heroin withdrawal

Heroin is a highly addictive substance. Just a few hours after the last use, many users are eager to get their next hit. After prolonged use, users develop a tolerance to the substance and need more of it in order to feel the same high as before and even to function throughout their everyday life.

If the addict stops using heroin abruptly, they will go into withdrawal. Heroin withdrawal symptoms are severe and uncomfortable. They are painful enough that many people avoid withdrawal at all costs, and they can be dangerous. 

What exactly are the withdrawal symptoms of heroin? Read on to find out. This article will further help you understand the symptoms of withdrawal from heroin, what to expect during the process, and how treatment facilities can help. 

Understanding Heroin Withdrawal 

Before we dive into the heroin withdrawal symptoms, let’s talk about why heroin withdrawal occurs in the first place. Heroin is an addictive substance that impacts your brain chemistry. Heroin works by essentially blocking your brain from receiving pain messages. As a result, heroin is a sedative that can lessen feelings of pain, anxiety, and depression.

As you continue to use heroin, the substance alters your brain chemistry. Whenever this occurs, your tolerance increases, as does dependence on the substance. Once you are dependent on the substance, your body requires heroin to function as normal.

If an addict stops using heroin abruptly after prolonged use, their brain chemistry goes haywire in a sense. This change in chemistry results in a number of painful symptoms. As the body is getting rid of the last traces of heroin, these symptoms will peak until they eventually subside.

Heroin withdrawal normally lasts for about one week after the last dose. Symptoms will first appear 6 to 12 hours after the last dose and peak one to three days after. Symptoms normally subside after about a week, but symptoms may remain 10 days after the last use.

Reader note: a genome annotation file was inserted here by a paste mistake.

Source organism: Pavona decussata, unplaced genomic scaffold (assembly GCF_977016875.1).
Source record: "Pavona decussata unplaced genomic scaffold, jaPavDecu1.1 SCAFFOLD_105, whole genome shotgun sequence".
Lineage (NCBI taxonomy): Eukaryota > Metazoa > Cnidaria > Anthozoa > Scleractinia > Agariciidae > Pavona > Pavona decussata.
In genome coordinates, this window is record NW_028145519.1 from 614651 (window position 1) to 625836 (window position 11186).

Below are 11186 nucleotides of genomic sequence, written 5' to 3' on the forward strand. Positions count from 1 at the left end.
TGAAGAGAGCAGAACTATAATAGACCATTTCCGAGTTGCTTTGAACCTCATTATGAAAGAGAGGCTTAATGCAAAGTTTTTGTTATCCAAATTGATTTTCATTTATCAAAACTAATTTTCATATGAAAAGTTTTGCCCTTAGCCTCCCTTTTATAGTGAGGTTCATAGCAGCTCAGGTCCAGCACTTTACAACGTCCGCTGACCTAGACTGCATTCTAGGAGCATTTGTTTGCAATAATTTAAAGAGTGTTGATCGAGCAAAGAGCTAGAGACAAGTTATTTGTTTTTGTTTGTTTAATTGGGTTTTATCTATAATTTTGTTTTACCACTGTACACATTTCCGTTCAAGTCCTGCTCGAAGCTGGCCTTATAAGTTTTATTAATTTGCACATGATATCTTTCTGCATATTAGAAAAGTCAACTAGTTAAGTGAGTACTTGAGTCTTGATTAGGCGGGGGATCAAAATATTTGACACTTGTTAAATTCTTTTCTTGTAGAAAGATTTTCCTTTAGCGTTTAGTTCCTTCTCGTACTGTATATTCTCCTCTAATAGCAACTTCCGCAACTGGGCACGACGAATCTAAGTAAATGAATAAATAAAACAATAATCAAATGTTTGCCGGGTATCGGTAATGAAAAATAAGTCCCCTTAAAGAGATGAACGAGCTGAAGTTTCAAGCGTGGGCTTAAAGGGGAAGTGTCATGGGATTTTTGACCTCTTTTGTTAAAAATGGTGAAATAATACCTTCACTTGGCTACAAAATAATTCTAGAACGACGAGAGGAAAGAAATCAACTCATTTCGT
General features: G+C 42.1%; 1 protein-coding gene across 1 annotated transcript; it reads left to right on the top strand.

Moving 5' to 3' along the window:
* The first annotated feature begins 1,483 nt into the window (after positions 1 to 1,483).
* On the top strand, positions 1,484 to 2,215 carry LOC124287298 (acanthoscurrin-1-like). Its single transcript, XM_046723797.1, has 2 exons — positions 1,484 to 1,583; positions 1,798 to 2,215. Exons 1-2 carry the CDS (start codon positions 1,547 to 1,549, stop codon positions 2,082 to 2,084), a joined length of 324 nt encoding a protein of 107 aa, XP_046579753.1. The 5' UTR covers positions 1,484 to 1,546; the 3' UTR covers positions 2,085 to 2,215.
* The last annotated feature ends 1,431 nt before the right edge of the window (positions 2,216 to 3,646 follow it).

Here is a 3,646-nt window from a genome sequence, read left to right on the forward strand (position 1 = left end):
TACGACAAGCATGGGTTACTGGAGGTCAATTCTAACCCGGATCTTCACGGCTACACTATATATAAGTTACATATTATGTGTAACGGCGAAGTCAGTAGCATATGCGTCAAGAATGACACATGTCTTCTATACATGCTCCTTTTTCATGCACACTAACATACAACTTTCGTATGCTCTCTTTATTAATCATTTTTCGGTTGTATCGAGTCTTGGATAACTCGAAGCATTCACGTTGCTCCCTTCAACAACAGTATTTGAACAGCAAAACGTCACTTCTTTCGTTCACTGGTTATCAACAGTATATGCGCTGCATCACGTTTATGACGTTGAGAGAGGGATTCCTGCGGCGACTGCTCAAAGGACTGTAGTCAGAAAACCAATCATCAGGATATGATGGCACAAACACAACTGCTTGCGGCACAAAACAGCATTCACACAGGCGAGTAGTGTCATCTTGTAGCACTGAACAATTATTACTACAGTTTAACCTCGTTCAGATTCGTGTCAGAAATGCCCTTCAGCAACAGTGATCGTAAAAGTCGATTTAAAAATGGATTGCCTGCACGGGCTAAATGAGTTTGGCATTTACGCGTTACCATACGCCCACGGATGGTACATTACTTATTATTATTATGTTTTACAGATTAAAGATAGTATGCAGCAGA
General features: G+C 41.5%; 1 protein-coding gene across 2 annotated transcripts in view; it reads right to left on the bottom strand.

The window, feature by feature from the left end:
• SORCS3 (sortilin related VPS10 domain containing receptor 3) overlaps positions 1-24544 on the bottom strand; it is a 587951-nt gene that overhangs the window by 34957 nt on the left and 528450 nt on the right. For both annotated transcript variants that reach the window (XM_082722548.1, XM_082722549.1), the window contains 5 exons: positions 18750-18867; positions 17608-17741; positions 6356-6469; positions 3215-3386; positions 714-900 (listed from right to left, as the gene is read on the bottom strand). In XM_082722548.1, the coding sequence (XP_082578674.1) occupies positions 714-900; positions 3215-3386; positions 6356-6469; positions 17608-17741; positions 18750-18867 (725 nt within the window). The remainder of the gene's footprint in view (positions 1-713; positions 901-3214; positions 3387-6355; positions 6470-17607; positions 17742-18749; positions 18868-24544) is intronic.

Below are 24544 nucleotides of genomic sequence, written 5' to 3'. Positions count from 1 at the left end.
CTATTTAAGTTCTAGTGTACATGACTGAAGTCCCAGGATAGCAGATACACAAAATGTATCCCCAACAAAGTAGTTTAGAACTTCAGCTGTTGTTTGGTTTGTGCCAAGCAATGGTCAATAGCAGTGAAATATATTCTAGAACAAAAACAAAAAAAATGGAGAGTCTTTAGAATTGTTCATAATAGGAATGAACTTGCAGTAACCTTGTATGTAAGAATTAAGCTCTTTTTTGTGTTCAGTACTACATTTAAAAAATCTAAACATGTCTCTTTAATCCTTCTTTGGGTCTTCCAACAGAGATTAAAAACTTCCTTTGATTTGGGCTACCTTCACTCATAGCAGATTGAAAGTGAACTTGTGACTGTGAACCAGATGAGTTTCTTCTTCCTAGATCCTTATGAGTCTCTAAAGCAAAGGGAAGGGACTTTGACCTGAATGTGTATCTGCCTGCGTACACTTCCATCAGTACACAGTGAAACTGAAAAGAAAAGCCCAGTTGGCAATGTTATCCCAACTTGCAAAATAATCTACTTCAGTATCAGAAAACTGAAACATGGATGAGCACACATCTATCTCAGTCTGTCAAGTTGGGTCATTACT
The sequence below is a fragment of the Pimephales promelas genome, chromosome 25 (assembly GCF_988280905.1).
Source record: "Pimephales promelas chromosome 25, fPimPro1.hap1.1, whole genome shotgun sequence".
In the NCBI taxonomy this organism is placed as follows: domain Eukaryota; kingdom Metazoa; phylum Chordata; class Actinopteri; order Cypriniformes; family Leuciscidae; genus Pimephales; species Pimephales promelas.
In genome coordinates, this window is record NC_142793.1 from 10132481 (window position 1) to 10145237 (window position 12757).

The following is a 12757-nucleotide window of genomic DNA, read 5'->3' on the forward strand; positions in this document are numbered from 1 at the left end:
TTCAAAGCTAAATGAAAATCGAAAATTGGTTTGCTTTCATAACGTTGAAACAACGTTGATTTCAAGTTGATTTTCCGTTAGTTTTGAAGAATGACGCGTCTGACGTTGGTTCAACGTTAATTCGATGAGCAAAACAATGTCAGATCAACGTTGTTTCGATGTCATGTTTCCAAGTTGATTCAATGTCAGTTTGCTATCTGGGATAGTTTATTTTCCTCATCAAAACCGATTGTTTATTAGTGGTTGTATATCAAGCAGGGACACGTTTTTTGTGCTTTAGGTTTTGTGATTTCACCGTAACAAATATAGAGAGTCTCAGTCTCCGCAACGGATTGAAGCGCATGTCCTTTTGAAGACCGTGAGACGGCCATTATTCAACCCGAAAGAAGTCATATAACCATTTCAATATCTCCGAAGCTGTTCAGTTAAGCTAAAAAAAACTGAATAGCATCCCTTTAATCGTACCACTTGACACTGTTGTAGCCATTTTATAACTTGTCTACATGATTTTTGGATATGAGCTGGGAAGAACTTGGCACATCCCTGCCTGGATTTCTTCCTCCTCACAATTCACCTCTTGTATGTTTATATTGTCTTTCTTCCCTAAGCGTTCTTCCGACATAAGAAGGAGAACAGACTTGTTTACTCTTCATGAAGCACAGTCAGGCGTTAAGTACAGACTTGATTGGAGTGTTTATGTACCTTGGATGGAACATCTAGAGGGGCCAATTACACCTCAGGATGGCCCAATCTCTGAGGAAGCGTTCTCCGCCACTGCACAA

Heroin Withdrawal Symptoms 

Heroin withdrawal symptoms can range from moderate to severe. Where you are at in the withdrawal process, how long you have been using, and how much heroin is in your system will impact the severity of the withdrawal process. The most common heroin withdrawal symptoms include:

  • Sweats
  • Insomnia
  • Fatigue
  • Diarrhea
  • Anxiety
  • Muscle spasms
  • Increased blood pressure 
  • Increased heart rate
  • Intense cravings 
  • Agitation
  • Difficulty concentrating
  • Tremors
  • Upset stomach
  • Vomiting
  • Watery eyes
  • Muscle aches
  • Depression
  • Chills

The most severe of these symptoms normally begin one day to three days after the individual’s last use. These symptoms are the most painful and dangerous.

Dangers of Withdrawing from Heroin Alone

Withdrawing from heroin is painful, uncomfortable, and sometimes dangerous. You never want to withdraw from heroin by yourself. If you withdraw by yourself, your detox will be painful and dangerous. In severe cases, withdrawing alone can lead to seizures, stroke, coma, and even death.

For most users, withdrawing alone is also ineffective. Due to the extreme symptoms of withdrawal, most individuals do not make it through the detox process and relapse instead.

Instead of detoxing by yourself, withdraw from heroin safely through medical detox. Medical detox allows you to detox from heroin safely. A medical team will be by your side to monitor vitals and make the process as comfortable as possible through management techniques

Withdrawal Safely with Elysium Healthcare 

Elysium Healthcare is a comprehensive healthcare network that can connect you with a number of rehab facilities. So that your detox is as safe and comfortable as possible, contact Elysium Healthcare today. Our team can help you find a rehab facility where you can safely detox from heroin.

Recommended Posts

No comment yet, add your voice below!


Add a Comment

Your email address will not be published.